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G8 Migration: Intro

Examines the complexity of migration by analysing causes and effects, impact on place of origin and destination

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International Organisation for Migration

Terms

Find definitions for the following key terms: 

Assimilation

Asylum Seeker

Brain Drain

Circular Migration

Chain Migration

Country of Origin

Diversity

Emigration

Forced Migration

Gateway City

Immigrate

Internal Migration

Emigrate

Migration

Migration Stream

Push Factor

Pull Factor

Qualitative Data

Remittance

Seasonal Migration

International Migration

You can use the above terms while searching in the databases that UWCSEA has access to:

Created by Nadine Bailey

This guide was created by Nadine Bailey between November 2013 and June 2015.

Please report any problems or missing links to libraryeast@gapps.uwcsea.edu.sg for changes and updates.

Migration videographics

Facts and Discoveries

  • Did you know that 1 out of every 33 persons in the world moves from their country of birth to another country to live? (Infographic) Today, there are about 232 million migrants in the world. This is around 40X the number of people living in Singapore!
  • The number of migrants in the world has doubled since World War Two.  If they lived in the same place, international migrants would form the 5th most populous country in the world
  • More people move from one city to another as compared to moving from one country to another. For every person who moves from one country to another, there are four people moving from one city to another in the same country! This is called internal migration.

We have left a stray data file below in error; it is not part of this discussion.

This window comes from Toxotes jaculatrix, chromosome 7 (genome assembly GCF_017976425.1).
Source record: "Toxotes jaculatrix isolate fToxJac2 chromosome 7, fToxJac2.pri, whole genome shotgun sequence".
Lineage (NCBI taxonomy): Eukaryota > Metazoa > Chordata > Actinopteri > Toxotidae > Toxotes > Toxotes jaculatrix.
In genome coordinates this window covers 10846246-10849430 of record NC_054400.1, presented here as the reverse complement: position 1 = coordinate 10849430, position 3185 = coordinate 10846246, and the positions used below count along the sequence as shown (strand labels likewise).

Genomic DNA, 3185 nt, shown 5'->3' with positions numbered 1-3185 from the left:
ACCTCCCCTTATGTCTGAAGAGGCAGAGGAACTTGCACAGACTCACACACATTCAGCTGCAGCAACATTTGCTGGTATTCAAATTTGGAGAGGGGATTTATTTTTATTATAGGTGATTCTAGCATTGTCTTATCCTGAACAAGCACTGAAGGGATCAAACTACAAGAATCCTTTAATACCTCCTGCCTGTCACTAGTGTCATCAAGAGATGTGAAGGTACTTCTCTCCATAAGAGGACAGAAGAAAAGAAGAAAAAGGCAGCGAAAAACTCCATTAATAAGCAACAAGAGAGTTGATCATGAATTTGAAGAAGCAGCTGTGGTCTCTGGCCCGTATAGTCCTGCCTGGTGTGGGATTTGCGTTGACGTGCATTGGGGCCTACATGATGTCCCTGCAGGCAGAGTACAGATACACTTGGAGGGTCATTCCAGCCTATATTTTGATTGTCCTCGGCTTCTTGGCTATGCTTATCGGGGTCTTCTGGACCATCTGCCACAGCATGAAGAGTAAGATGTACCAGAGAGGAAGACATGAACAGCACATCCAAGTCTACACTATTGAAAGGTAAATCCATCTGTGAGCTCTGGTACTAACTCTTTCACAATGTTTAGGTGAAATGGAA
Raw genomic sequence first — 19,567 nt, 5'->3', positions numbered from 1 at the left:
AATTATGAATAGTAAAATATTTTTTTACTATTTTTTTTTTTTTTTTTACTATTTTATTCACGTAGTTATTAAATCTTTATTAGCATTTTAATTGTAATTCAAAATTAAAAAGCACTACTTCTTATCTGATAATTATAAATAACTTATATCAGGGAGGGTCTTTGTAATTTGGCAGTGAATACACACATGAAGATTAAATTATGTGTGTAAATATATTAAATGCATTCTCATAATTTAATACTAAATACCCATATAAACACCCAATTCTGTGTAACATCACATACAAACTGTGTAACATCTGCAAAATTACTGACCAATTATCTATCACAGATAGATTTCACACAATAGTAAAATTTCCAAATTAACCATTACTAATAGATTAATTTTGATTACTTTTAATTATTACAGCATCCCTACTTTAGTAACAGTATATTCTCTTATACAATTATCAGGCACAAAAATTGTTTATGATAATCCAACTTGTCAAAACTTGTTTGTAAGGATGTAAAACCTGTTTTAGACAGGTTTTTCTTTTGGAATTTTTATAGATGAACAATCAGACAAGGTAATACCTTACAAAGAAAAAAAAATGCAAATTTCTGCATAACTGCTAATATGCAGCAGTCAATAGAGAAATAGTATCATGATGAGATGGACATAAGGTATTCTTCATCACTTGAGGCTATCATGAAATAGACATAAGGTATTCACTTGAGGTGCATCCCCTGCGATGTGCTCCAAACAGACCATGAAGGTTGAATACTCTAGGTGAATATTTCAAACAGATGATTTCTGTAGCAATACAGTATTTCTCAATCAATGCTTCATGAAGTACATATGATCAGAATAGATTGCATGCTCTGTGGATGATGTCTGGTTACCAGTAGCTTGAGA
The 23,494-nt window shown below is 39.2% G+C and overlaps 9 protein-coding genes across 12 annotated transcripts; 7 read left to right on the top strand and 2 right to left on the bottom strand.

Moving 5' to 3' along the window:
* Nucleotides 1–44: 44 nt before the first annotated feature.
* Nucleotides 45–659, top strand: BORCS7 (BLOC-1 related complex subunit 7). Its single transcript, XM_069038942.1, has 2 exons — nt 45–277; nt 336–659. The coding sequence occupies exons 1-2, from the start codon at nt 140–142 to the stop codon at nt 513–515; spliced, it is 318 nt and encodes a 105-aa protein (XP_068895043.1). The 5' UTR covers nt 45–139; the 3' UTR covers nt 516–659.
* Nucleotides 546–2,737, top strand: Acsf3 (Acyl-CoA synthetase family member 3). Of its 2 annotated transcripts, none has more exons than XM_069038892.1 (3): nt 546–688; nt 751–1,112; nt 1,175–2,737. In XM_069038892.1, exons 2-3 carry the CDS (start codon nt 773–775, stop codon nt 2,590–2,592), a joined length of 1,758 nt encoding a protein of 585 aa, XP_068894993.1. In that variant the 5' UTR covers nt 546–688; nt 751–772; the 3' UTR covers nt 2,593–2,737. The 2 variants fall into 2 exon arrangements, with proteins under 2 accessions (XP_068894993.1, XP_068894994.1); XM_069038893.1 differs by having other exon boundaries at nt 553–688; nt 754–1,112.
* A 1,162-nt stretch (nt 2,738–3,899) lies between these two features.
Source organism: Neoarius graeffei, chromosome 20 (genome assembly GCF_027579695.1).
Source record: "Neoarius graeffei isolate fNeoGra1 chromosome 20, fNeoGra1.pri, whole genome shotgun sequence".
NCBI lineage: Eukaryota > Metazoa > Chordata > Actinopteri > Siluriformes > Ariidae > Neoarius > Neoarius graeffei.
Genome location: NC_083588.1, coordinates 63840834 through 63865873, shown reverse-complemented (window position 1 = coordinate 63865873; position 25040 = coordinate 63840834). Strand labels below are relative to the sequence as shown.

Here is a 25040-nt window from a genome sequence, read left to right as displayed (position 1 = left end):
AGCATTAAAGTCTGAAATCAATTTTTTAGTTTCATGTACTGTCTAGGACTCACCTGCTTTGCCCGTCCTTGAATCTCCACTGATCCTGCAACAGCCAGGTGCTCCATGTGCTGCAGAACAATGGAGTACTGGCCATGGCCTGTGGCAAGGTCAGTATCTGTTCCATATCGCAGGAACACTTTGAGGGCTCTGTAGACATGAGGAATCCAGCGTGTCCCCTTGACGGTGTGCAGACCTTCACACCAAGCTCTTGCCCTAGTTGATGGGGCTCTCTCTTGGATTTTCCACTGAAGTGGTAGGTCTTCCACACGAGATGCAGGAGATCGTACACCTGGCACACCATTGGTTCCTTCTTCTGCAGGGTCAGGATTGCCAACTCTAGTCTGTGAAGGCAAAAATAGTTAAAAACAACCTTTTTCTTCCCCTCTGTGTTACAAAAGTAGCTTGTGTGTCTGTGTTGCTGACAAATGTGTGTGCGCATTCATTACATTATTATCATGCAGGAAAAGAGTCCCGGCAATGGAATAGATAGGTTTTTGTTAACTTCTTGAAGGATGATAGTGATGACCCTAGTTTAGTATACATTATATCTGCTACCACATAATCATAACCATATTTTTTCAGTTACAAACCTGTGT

• Animals migrate too. The migrate for many different reason. Some migrate to find better sources of food, water or shelter. Other migrate when the weather turns cold.
  • In 2013, about half of international migrants lived in these ten countries: ​USA (45.8 million), Russian Federation (11 million), Germany (9.8 million), Saudi Arabia (9.1 million), United Arab Emirates (7.8 million), United Kingdom (7.8 million), France (7.4 million), Canada (7.3 million), Australia (6.5 million), and Spain (6.5 million). Source: UN, Dept. of Economics and Social Affairs
  • A recent continent-wide household survey revealed that, in 2010, an estimated 30 million Africans living abroad sent over USD 40 billion back home, representing 2.6 per cent of Africa’s GDP and four times the total amount recorded in 1990 (World Bank, 2011c). Remittances are the African continent’s largest source of net foreign inflows after foreign direct investment (FDI).

Books

Global Perspectives on Flipboard

Useful Links


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